In my previous post about how your brain codes information in neural pathways, you learned that you can change your brain. Through a process of severing negative neural pathways and creating new ones with more positive associations, Neuro-Linguistic Programming (NLP) can help reduce feelings of tension or disturbance. Getting ready for a job interview? Have to spend time with your in-laws? NLP offers a wonderfully simple technique for reducing the emotional charge in any situation.
Changing the Pictures in Your Mind
You’re not aware of it, but your brain constantly makes pictures that your mind interprets and causes what you feel. When you change the picture, you change the cascade of reactions that follow. A simple procedure of playing with the submodalities (specific elements that alter the image) of the picture will change what you experience. The next time you notice emotional discomfort, try this:
- Sit in a quiet space. Close your eyes and allow the disturbing feeling to come into the present moment. Welcome it as best you can.
- Notice the picture that forms in your mind. (This may be real or abstract.)
- Imagine you can step back out of the picture and see yourself in it.
- If the picture is in color, drain the color out until it’s in black and white. (If it’s already in black and white, drain out one color until the picture is solidly white or black.)
- Push the picture as far from you as it will go.
- Shrink the picture down by 50%.
- Imagine you’re looking at the picture through the lens of a camera. Slide the lens until the picture is blurry.
- Imagine there’s a dimmer in your head. Turn it down as far as it will go until there is as little light as possible.
- Notice the shape of the picture; change it to any other shape of your choice.
- Shrink the picture down by 50%.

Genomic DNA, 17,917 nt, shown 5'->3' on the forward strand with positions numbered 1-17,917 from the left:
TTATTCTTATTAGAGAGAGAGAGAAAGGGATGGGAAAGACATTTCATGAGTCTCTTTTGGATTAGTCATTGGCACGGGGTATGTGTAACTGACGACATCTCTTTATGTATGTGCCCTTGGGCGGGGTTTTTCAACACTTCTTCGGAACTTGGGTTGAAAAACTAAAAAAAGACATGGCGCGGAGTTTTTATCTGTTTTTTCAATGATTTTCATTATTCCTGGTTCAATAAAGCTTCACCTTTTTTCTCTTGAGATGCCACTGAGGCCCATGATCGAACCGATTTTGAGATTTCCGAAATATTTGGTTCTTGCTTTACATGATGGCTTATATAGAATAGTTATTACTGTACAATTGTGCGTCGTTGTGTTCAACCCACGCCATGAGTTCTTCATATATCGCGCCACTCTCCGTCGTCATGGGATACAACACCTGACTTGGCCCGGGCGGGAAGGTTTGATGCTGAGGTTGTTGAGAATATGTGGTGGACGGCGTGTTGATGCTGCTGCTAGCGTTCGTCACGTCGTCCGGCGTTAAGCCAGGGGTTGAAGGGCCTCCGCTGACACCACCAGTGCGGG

- Notice where the picture is located in space (front, behind, left, right); rotate it 180 degrees.
- Shrink the picture as far down as possible.
- Imagine you can destroy this speck in any way that feels right to you; do it now.
- When the speck is gone, take a deep breath in, release it, and open your eyes. Take a look around the room. Notice any differences in your mind or body.
Changing How You Feel
Now an empty space exists where that old picture used to sit. It’s time to replace it with a new picture:
- Think of a time you felt really, really good about yourself and/or your life.
- Close your eyes and allow the good feeling to come into the present moment. Welcome it.
- Notice the picture that forms in your mind. Allow it to fill in as much as possible to the size of an Imax movie screen, in bright color. Find the dimmer switch and turn up the light. Focus the picture so it’s very clear.
- Notice the feeling this picture creates. Identify where you feel it most in your body.
- Allow yourself to notice the size, shape, and color of the feeling.
- All feelings spin: forward, backward, clockwise, or counterclockwise. Notice which way this feeling spins. Gently increase the spinning. Increase it again by 50%. And again and again.
- Bring your attention back to the picture. Bring it as close to you as possible. Count to three and step into the picture.
- Imagine you are in a movie scene and allow it to play. Notice what it’s like to experience the scene looking out from these eyes and in this body. What do you hear, smell, taste?
- When you have fully experienced the scene, take a deep breath in and then release it. Choose a word that represents what you feel in this moment. Repeat it to yourself 10 times and open your eyes.
When using NLP, frequently check in and ask yourself, “How does this feel?” For most people the process I just described will bring relief. A small percentage of people, however, are calibrated differently; making something bigger, rather than shrinking it, feels better. If you reach a step where an adjustment makes you feel more versus less disturbed, try reversing it. For example, in the first exercise bring the picture closer instead of pushing it away. One thing NLP underscores is that you have more control over your mind than you may think you do. Practicing the steps suggested here can help you reduce stress and, more important, teach you how to change the way you feel anytime you wish.